Remake Learning Days Youth Ambassadors 2023
In Spring of 2023, twelve teens from around the Pittsburgh region joined Remake Learning Days of Southwestern PA to preview, attend, and create reviews of events happening during the festival season, May 4th through May 23rd. Teens created short previews for 23 events, and covered 16 of those events through reviews in the form of videos, audio recordings, and blog posts. Displayed below are their creative works:
Short Video Event Previews and Reviews
Event Review Audio
Event Review Blog Posts
Streaming the Future Review: Kalonga Mwenda
I just attended Streaming The Future at 10 Children’s Way, Pittsburgh, PA, 15212. Upon arrival, I was given a brief outline of the topics that would be covered on the podcast and
was left both excited and amused. The podcast, hosted by three high school students, is a fresh
conversation about the exhausting academic pressure placed on them.
Though teenagers are the target demographic, older audiences would benefit greatly from being
able to gain insight into the mindset of young adults on their big step into college.
In a quick final segment, the group shifted to a more lighthearted and controversial discussion
about ‘stan culture’ seen in Taylor Swift’s music fan-base. At first, I was taken aback by their
stance because of how beloved Swift is, but their reasonings truly made me think as well as
As funny as the podcast was at times, the sentiments of the main topic successfully grabbed my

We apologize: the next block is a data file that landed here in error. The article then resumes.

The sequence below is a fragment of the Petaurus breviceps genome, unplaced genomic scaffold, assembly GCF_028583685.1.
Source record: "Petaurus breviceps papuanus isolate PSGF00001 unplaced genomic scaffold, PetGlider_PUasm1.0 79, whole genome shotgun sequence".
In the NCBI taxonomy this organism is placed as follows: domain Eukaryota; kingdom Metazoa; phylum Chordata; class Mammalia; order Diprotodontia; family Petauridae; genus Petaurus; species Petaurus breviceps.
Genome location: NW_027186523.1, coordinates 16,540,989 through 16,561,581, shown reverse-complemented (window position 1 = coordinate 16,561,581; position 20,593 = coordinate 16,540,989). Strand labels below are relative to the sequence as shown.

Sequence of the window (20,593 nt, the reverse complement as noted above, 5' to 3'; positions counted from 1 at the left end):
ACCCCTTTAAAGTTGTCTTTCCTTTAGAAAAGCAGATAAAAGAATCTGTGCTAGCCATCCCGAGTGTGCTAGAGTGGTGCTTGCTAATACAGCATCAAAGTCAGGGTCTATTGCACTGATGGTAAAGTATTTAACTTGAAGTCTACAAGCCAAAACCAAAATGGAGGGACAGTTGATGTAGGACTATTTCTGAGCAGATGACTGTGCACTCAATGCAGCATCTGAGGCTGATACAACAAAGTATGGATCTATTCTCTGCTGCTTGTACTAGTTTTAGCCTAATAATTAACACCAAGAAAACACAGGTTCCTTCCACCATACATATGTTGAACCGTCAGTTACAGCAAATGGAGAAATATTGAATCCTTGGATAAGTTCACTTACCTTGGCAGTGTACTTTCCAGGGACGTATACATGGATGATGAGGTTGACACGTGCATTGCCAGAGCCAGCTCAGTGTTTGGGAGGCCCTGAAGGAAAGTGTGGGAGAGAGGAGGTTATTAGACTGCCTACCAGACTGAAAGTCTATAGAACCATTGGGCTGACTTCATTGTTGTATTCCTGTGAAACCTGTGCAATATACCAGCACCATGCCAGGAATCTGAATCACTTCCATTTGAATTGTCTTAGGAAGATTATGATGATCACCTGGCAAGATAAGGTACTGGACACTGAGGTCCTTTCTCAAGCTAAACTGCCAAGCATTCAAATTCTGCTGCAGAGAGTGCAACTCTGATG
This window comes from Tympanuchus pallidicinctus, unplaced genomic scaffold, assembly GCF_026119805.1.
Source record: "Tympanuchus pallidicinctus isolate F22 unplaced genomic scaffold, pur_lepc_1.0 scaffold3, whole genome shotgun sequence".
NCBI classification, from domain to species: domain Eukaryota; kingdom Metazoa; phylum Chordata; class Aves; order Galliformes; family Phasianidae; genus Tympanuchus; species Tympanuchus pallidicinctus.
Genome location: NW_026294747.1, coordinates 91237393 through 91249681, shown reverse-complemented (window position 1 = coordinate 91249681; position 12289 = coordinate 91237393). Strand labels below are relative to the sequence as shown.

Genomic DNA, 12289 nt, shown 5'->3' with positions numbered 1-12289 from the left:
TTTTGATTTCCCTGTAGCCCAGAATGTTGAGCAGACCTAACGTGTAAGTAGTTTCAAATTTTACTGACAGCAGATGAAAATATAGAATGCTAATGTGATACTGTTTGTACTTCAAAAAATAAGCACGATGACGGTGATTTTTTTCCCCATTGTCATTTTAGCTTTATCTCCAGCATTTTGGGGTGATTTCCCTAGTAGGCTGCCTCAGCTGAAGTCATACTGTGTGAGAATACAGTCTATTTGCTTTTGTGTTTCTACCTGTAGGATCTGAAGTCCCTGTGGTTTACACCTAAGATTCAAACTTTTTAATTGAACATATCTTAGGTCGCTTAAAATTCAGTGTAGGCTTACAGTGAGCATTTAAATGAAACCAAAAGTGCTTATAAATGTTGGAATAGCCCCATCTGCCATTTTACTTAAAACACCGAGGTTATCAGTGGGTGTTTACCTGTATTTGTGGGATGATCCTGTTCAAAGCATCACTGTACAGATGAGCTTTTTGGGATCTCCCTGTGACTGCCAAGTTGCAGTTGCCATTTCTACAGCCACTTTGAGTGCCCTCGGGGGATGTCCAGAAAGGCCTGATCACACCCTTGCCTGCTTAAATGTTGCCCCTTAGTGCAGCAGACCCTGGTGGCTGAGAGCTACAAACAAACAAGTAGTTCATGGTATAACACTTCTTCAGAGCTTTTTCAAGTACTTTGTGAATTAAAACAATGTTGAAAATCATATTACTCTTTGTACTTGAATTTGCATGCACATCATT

attention as someone who is graduating soon.
Something I found interesting while listening was hearing about the extent of pressure one of the
hosts feels as a sophomore. Hearing her talk about her issues with this pressure opened my eyes
and made me think back on the similar thoughts I had when I was her age.
Being able to see the podcast recorded in person gave me great insight into seeing how they are
recorded and gave me confidence as a student knowing others are going through the same
school-related things as me.
Native Peoples Celebration Review: Ivy Smith
This Remake Learning Days, I went to the Native People’s Celebration. As a non-Native person, of course I was excited to be immersed in Native culture, but I was also hesitant. I am not Native, so clearly, I wasn’t wanted in this space, right?
Well, when I arrived at the Westmoreland Museum of American Art, my anxiousness was almost immediately washed away by the gorgeous music that I could hear even as I walked down the hallway, the elaborate, handmade, outfits that danced across the conference-style room like air, and even the small children I saw that were completely enamored by the celebration, much like me. In fact, a lot of the dancers were my age or even younger which I thought was interesting. They danced in front of 50-ish people like they were the only ones there; seeming happy to just be doing what they loved. Alongside these young dancers were very experienced dancers too. I talked to a Chicken dancer who had been doing this for 60 years! Plus, he wasn’t even Native.
“My father was always very interested in Native American culture, I didn’t know I was anything–just a dancer.”
In the words of one of the dancers I spoke to, “Ignorance is just not knowing, and it’s okay to be ignorant, but we want you to come learn about it first hand.” I definitely think I left this event as a less ignorant person, and that is why learning is so important. Just like Native culture, the world is constantly changing, so there’s always new information waiting to be absorbed. We just need to venture out into the world and find it.